Owing to Chelsea’s recent struggles, Graham Potter’s position as head coach is in jeopardy, and Todd Boehly will be forced to make judgements to make sudden impact on Chelsea’s performance.
At Stamford Bridge, Graham Potter is still experiencing a great deal of stress. The latest in a string of disappointing losses occurred against Spurs on Sunday at Tottenham Hotspur Stadium, putting the Chelsea manager’s future in jeopardy.
How bad the situation is?
Although Potter’s team had a good start at the club, winning six of their first nine games, and was unbeaten until a 4-1 loss to Brighton in his tenth game in charge, things quickly fell apart at Stamford Bridge in November, and the 47-year-old head coach has since struggled to get his team back on track. Chelsea have only won three of their past 15 games overall since the aforementioned loss against his previous team. And as a result, the new manager now has a fairly dismal track record with the team.
Furthermore, they are now, somewhat concerningly, closer to Everton in 18th position than they are to the aforementioned Spurs in fourth. Because of this, Potter is now under enormous pressure to turn around Chelsea. Todd Boehly, the club’s owner, will be present for the club’s forthcoming home matches against Leeds United and Borussia Dortmund in the league and Champions League, respectively, along with co-owner Behdad Eghbali. Leeds has also had a difficult year and just fired its own head coach as a result. The Elland Road team may, however, be feeling confident after a 1-0 victory over Southampton at the weekend. The Champions League could to save Potter. Dortmund’s team has a market worth which is approximately less than half of Chelsea’s own market value, despite the fact that they have been dominating the Bundesliga since the turn of the year and performed well by winning the first leg 1-0 in Germany. Chelsea still has a chance to reverse the slim advantage and win the match to advance to the next round. But if Potter loses those games, he may lose his job sooner rather than later.
Sacking managers and Chelsea
The only strategy Chelsea has known to extricate itself out of a crisis in the contemporary period, history reveals, is to replace a failing manager, and more often than not, it has succeeded. For instance, after taking over for Luiz Felipe Scolari in 2009, Guus Hiddink led Chelsea to the FA Cup and third place; Roberto Di Matteo outdid that by adding the Champions League to the FA Cup after Andre Villas-Boas left in 2012; and more recently, Thomas Tuchel added a second European Cup to the cabinet in 2021 after Frank Lampard was fired.
When a new coach arrived who they did not really like or rate, the players were frequently accused of downing tools because they had grown accustomed to this code of conduct. The Chelsea locker room has frequently been referred to as having player power. Former midfielder Mikel John Obi, who served from 2006 to 2018, acknowledged that it was there. As a result of witnessing Chelsea receive awards for doing this, fans have also become aware of it.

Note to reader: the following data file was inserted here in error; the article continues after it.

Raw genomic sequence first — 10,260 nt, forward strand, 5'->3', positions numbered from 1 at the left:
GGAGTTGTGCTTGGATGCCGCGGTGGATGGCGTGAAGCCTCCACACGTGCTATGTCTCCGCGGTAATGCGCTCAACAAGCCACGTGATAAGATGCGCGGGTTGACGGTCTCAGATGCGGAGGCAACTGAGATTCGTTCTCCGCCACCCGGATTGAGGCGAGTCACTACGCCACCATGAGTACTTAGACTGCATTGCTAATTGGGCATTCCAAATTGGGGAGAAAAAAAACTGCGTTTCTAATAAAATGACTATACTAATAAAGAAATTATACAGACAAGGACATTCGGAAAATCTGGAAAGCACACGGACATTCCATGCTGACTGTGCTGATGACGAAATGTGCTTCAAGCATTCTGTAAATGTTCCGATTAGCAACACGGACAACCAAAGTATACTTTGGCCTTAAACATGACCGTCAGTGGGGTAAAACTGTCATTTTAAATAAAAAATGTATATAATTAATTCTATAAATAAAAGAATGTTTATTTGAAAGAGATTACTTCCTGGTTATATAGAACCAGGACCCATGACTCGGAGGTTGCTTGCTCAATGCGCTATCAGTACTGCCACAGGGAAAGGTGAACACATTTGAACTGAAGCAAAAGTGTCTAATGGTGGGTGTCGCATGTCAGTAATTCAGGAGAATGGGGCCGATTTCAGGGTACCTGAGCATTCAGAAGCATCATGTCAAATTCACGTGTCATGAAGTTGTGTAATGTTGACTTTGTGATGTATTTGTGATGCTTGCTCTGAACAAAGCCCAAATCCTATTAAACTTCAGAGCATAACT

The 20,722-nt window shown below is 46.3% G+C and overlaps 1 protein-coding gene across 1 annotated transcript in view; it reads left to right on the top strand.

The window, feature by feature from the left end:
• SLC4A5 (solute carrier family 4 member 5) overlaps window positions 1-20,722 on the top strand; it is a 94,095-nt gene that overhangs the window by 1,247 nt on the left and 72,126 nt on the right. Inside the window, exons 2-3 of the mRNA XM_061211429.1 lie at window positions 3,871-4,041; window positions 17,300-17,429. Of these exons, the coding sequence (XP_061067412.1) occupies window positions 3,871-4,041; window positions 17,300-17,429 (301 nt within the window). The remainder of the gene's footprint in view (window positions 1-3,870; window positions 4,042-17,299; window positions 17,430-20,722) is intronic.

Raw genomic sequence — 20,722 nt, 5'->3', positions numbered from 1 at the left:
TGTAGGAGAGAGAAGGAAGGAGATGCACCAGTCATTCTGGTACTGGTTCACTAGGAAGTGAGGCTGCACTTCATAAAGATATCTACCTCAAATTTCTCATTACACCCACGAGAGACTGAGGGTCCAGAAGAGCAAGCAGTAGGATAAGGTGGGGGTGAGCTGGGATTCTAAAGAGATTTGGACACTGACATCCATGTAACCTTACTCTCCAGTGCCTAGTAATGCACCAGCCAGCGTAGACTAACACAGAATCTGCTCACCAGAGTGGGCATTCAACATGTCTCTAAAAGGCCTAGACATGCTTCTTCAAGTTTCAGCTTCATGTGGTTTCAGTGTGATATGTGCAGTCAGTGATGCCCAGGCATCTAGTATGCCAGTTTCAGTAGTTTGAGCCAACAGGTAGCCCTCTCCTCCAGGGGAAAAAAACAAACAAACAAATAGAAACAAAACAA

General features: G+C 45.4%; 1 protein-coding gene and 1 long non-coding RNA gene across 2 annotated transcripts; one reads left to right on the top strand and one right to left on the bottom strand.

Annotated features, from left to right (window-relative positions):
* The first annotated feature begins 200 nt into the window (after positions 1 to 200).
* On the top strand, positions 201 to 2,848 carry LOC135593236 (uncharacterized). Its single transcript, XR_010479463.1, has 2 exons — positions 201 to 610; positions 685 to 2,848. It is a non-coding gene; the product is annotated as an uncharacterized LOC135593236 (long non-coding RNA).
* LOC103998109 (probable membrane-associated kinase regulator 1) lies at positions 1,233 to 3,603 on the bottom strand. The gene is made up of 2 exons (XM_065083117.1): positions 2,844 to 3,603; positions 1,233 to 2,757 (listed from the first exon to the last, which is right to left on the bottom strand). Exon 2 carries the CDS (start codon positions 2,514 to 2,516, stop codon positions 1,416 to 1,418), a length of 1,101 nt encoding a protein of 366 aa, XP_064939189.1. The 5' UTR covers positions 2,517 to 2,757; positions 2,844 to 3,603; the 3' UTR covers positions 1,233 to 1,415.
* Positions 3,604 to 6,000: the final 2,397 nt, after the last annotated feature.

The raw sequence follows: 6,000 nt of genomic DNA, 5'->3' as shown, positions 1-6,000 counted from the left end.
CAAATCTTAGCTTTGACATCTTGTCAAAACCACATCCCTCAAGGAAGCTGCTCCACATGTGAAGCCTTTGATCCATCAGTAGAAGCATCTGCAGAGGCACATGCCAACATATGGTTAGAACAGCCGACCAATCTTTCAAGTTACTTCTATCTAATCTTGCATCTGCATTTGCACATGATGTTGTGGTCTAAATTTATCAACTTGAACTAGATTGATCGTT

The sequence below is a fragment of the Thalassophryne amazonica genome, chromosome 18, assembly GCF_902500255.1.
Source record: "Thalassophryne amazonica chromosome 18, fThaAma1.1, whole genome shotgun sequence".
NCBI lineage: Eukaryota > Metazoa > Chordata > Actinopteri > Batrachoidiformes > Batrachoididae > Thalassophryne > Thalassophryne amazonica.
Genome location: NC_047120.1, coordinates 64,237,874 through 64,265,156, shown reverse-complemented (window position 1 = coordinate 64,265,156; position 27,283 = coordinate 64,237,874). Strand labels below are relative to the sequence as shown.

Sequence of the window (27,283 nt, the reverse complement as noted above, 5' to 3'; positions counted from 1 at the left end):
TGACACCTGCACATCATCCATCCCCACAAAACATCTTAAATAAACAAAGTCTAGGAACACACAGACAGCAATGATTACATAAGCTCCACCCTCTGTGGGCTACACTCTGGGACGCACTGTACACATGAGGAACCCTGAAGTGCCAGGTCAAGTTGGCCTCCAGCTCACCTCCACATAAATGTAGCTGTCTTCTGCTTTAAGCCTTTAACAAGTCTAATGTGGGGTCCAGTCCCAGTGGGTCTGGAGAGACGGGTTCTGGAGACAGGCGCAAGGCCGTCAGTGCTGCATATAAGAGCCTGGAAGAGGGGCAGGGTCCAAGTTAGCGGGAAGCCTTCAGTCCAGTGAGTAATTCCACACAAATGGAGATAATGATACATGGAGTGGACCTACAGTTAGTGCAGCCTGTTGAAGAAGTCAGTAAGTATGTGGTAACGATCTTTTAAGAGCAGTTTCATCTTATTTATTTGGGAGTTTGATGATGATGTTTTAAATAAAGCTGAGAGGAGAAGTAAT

Nevertheless, all of this happened when Roman Abramovich owned the business. Now in command, the Todd Boehly-Clearlake consortium is attempting to operate differently. Of course, Tuchel was fired by the leadership in September after they had only worked together for a short while. But, that was more a result of a dysfunctional working relationship than it was of due to losses against Southampton, Leeds, or Dinamo Zagreb.
On the one hand, you might say that it is good that they are being patient with Potter because they want to keep their word. Also, firing two coaches in less than a year won’t look good. But, the fans are beginning to voice their opinions, like we witnessed against Southampton a week ago. The longer things remain the same, the more likely it is that frustrations will also start to be directed towards the board.
Even Potter admits that the board’s support won’t last long in the given situation:
There is always that question, absolutely, and you can’t stop the questions. While results are what they are, I accept it. It’s part of the job. I haven’t done enough at this club to have too much good faith; I also accept that. My job isn’t to worry about that too much.
He has, however, had success turning tense circumstances around. On the night of the Spurs game, he spoke about the challenging times he experienced at his previous club Brighton and how, through a mix of his strategies and hard work, he was able to turn things around. But that was in Brighton. He must demonstrate that he can perform the same feat with players who have bigger egos and more expectations.
The only thing which matters the most right now is defeating Dortmund on Tuesday.